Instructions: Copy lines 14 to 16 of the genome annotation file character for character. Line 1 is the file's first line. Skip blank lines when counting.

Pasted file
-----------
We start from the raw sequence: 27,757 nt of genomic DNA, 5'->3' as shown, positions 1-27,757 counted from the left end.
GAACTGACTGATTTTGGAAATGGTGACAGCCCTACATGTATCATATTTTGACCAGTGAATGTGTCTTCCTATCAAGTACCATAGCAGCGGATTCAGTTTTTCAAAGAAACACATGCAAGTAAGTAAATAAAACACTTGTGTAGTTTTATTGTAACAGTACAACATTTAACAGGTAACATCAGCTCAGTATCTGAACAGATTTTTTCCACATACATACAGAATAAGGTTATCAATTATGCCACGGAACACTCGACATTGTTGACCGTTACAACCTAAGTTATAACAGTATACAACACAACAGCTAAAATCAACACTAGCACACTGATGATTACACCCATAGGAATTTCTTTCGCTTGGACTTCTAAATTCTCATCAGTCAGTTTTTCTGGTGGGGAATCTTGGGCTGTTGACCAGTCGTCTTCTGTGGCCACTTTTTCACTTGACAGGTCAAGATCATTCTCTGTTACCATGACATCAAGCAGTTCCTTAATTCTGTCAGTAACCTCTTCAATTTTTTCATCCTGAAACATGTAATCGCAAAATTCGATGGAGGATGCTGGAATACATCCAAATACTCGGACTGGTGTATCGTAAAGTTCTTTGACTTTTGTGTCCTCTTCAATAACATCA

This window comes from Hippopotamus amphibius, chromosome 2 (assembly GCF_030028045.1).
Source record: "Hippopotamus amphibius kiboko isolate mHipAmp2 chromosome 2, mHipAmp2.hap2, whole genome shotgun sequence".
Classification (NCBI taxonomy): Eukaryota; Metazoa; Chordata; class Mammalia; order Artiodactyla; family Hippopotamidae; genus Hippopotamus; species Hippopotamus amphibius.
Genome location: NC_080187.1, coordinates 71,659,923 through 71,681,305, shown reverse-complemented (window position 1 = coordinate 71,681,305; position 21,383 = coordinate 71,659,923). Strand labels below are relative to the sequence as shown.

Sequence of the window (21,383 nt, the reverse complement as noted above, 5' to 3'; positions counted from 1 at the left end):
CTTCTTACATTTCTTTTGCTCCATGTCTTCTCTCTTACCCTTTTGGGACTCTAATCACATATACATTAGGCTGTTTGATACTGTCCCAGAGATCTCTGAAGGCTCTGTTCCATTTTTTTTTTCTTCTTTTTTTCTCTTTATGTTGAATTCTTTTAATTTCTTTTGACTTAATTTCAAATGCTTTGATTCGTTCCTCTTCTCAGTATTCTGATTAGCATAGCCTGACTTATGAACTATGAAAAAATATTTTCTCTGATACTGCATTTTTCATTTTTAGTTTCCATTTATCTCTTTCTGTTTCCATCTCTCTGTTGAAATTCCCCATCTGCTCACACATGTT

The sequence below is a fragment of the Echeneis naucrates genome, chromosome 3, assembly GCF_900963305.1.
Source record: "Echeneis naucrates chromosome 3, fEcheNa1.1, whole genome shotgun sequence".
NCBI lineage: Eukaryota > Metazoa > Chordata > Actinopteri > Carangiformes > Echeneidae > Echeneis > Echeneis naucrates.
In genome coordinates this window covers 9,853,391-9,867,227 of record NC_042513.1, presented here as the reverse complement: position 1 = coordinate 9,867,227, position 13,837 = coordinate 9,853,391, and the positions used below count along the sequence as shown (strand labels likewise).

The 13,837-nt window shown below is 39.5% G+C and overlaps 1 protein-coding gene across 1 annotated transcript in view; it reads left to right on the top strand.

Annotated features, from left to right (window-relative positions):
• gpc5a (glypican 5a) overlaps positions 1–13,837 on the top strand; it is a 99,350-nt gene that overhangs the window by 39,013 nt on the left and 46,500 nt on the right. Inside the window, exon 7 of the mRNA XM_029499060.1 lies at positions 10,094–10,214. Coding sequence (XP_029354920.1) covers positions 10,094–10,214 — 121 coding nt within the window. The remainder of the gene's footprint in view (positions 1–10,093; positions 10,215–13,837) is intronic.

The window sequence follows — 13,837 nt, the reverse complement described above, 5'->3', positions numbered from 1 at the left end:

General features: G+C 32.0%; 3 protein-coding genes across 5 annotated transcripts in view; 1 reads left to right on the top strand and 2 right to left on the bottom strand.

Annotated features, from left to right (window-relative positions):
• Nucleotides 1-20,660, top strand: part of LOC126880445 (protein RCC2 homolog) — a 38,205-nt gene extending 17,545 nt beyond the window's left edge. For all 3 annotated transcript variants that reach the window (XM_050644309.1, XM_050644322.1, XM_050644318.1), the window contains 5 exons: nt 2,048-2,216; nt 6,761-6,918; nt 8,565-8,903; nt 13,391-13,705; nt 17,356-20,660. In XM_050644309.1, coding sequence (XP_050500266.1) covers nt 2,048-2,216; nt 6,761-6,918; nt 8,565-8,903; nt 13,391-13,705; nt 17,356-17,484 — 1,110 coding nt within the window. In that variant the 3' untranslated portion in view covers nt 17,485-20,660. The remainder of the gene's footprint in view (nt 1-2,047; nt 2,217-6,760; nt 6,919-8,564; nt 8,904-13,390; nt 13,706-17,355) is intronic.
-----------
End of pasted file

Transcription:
Annotated features, from left to right (window-relative positions):
• gpc5a (glypican 5a) overlaps positions 1–13,837 on the top strand; it is a 99,350-nt gene that overhangs the window by 39,013 nt on the left and 46,500 nt on the right. Inside the window, exon 7 of the mRNA XM_029499060.1 lies at positions 10,094–10,214. Coding sequence (XP_029354920.1) covers positions 10,094–10,214 — 121 coding nt within the window. The remainder of the gene's footprint in view (positions 1–10,093; positions 10,215–13,837) is intronic.

The window sequence follows — 13,837 nt, the reverse complement described above, 5'->3', positions numbered from 1 at the left end: